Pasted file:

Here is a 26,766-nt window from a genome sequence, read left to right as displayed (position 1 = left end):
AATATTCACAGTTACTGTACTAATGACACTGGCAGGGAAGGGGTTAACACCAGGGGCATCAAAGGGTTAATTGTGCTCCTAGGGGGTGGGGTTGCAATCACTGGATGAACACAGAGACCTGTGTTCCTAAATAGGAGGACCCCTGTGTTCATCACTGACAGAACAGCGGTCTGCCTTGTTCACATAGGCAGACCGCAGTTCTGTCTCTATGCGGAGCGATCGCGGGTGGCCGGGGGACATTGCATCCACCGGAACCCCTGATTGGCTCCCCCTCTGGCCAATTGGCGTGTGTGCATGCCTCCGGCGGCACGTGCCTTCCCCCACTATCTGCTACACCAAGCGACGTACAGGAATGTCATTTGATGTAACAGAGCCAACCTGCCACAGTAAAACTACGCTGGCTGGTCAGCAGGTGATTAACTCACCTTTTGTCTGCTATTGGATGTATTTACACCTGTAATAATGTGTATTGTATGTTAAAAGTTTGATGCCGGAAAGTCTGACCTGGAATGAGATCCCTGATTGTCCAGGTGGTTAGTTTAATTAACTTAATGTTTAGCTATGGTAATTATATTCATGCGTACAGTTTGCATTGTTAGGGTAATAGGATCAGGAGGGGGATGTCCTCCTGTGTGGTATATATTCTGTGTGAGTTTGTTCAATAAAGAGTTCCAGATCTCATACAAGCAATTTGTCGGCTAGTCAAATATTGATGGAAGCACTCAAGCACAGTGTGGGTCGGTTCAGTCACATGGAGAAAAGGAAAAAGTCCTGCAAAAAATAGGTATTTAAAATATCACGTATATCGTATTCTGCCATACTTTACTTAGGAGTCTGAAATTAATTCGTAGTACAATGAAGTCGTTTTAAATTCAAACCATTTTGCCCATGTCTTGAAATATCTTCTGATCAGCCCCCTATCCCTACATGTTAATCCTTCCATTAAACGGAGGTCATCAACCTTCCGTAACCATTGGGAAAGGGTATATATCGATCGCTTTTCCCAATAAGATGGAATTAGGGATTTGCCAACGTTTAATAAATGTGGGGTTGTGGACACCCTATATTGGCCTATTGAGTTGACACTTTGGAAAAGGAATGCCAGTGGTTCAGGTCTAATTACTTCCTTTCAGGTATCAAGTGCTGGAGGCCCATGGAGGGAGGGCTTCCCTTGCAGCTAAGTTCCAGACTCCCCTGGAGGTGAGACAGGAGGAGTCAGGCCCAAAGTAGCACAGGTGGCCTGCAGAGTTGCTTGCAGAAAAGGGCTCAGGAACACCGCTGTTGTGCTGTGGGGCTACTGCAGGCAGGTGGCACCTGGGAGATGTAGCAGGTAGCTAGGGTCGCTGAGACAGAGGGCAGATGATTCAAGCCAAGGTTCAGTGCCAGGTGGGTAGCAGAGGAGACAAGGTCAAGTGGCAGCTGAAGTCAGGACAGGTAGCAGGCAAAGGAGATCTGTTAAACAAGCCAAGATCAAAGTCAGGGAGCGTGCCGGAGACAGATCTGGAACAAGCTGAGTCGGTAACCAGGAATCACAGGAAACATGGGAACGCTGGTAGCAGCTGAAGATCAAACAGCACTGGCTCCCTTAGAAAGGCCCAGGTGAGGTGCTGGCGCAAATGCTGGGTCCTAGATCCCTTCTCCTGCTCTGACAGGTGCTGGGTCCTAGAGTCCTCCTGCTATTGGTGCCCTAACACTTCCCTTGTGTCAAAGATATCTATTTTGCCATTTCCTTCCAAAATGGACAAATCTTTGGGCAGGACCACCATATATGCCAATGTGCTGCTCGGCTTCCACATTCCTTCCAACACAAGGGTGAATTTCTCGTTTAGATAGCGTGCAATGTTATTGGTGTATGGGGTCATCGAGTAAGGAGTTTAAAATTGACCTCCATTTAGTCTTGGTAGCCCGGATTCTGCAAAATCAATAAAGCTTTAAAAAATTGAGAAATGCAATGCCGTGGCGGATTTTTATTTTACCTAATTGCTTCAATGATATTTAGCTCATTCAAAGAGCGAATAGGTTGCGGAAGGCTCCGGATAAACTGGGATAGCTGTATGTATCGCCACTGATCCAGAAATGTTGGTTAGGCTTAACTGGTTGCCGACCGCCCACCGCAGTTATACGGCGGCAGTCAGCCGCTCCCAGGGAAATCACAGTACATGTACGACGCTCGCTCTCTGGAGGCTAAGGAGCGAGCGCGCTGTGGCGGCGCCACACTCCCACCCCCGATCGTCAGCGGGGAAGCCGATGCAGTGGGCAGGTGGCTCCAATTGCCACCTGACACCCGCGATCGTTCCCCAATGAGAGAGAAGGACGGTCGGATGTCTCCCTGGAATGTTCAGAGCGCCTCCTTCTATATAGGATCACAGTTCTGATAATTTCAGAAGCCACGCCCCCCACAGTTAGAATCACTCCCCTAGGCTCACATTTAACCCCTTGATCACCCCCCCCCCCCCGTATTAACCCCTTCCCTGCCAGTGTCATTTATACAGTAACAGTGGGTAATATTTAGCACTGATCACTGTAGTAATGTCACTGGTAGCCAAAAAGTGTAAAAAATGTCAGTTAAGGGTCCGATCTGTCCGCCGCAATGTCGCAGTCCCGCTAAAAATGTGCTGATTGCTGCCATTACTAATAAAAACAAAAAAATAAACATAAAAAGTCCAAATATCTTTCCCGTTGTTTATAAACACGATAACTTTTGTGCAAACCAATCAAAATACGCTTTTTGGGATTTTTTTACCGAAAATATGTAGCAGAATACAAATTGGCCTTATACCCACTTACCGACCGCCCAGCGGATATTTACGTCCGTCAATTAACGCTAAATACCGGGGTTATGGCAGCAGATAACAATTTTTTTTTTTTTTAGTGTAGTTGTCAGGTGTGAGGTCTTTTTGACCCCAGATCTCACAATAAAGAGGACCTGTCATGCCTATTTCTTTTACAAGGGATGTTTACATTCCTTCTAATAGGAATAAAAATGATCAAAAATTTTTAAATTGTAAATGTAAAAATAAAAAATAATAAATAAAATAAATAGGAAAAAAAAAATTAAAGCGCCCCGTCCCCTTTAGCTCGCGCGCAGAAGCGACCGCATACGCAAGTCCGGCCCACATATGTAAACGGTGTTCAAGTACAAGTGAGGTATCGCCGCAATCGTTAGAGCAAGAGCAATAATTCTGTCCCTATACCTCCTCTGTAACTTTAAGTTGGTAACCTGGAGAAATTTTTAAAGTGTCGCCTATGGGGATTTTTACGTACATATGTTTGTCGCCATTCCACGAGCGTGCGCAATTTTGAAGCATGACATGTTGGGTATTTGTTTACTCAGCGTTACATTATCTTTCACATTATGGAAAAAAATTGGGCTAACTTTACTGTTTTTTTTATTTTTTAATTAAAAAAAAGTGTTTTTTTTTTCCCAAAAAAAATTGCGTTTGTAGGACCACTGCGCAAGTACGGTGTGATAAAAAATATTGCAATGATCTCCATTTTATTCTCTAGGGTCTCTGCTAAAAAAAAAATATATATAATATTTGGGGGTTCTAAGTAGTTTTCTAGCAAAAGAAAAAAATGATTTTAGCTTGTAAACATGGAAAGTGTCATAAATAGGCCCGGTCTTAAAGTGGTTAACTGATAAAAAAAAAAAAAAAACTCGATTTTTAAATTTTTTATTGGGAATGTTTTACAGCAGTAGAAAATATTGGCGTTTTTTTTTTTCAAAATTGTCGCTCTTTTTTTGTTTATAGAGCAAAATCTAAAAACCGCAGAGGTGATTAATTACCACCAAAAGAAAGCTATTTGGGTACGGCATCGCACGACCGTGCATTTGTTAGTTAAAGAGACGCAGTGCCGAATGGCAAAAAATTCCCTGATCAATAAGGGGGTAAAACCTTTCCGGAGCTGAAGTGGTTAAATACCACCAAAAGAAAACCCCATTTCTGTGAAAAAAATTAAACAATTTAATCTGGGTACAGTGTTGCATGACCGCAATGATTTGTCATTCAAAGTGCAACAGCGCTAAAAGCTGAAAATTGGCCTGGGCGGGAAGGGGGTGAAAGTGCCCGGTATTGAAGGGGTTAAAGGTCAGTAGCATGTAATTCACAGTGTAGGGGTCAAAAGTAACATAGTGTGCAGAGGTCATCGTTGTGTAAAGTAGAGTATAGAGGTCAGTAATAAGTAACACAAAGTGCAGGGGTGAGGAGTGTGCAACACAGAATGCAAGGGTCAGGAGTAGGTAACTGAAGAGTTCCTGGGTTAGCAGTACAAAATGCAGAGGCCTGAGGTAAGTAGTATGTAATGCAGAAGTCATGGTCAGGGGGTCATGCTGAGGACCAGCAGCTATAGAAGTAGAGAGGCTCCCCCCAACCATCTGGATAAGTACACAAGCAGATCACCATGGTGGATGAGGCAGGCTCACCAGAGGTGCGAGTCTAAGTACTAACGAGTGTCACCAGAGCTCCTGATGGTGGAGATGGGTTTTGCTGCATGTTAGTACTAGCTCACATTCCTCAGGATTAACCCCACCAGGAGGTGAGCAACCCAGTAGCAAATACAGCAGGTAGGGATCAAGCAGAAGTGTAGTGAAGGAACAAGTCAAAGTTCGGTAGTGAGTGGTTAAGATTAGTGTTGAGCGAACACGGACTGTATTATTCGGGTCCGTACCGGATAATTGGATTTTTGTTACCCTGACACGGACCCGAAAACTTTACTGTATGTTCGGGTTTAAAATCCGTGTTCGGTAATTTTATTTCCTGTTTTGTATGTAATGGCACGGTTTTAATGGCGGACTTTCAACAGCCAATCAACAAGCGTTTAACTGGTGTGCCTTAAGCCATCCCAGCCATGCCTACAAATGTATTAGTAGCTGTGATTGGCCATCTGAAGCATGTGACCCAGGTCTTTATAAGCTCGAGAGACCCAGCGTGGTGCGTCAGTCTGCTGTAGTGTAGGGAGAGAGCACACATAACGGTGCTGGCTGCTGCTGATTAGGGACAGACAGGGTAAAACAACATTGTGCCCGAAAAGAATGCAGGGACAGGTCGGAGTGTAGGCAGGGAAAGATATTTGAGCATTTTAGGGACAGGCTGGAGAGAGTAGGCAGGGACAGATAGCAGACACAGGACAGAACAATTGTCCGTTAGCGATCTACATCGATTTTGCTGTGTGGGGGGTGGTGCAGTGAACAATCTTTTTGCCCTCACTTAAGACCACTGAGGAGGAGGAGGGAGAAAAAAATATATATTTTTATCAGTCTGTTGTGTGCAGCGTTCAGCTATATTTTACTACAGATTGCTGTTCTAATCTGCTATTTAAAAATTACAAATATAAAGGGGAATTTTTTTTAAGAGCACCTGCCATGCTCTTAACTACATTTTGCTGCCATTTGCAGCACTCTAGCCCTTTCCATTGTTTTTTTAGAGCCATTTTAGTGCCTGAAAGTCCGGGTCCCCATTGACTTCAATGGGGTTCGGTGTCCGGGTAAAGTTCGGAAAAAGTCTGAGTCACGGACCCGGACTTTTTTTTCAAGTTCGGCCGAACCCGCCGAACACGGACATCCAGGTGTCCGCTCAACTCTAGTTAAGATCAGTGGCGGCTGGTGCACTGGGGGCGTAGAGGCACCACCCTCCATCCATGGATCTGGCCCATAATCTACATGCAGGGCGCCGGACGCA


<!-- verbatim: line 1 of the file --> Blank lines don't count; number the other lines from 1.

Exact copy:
Here is a 26,766-nt window from a genome sequence, read left to right as displayed (position 1 = left end):